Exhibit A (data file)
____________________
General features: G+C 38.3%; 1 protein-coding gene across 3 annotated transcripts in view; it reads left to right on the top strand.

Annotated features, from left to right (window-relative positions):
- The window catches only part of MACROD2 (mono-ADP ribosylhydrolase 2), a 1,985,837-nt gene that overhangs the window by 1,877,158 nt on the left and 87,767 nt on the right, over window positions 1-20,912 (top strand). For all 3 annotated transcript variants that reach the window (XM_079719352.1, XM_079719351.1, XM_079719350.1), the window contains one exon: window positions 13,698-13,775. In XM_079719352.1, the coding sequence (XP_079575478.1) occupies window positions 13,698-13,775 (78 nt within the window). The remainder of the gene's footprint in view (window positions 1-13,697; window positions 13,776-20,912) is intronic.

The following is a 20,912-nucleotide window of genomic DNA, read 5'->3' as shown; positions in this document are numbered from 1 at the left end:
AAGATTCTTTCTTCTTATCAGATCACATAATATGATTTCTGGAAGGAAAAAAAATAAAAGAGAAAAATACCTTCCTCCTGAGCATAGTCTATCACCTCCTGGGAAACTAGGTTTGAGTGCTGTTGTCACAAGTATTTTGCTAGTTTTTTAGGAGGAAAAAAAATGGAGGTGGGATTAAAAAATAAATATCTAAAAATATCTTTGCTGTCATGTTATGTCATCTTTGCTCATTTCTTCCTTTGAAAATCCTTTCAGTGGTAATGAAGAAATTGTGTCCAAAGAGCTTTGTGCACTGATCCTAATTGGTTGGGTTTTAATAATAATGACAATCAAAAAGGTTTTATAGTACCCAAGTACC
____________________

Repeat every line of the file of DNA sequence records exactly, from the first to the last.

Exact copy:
General features: G+C 38.3%; 1 protein-coding gene across 3 annotated transcripts in view; it reads left to right on the top strand.

Annotated features, from left to right (window-relative positions):
- The window catches only part of MACROD2 (mono-ADP ribosylhydrolase 2), a 1,985,837-nt gene that overhangs the window by 1,877,158 nt on the left and 87,767 nt on the right, over window positions 1-20,912 (top strand). For all 3 annotated transcript variants that reach the window (XM_079719352.1, XM_079719351.1, XM_079719350.1), the window contains one exon: window positions 13,698-13,775. In XM_079719352.1, the coding sequence (XP_079575478.1) occupies window positions 13,698-13,775 (78 nt within the window). The remainder of the gene's footprint in view (window positions 1-13,697; window positions 13,776-20,912) is intronic.

The following is a 20,912-nucleotide window of genomic DNA, read 5'->3' as shown; positions in this document are numbered from 1 at the left end:
AAGATTCTTTCTTCTTATCAGATCACATAATATGATTTCTGGAAGGAAAAAAAATAAAAGAGAAAAATACCTTCCTCCTGAGCATAGTCTATCACCTCCTGGGAAACTAGGTTTGAGTGCTGTTGTCACAAGTATTTTGCTAGTTTTTTAGGAGGAAAAAAAATGGAGGTGGGATTAAAAAATAAATATCTAAAAATATCTTTGCTGTCATGTTATGTCATCTTTGCTCATTTCTTCCTTTGAAAATCCTTTCAGTGGTAATGAAGAAATTGTGTCCAAAGAGCTTTGTGCACTGATCCTAATTGGTTGGGTTTTAATAATAATGACAATCAAAAAGGTTTTATAGTACCCAAGTACC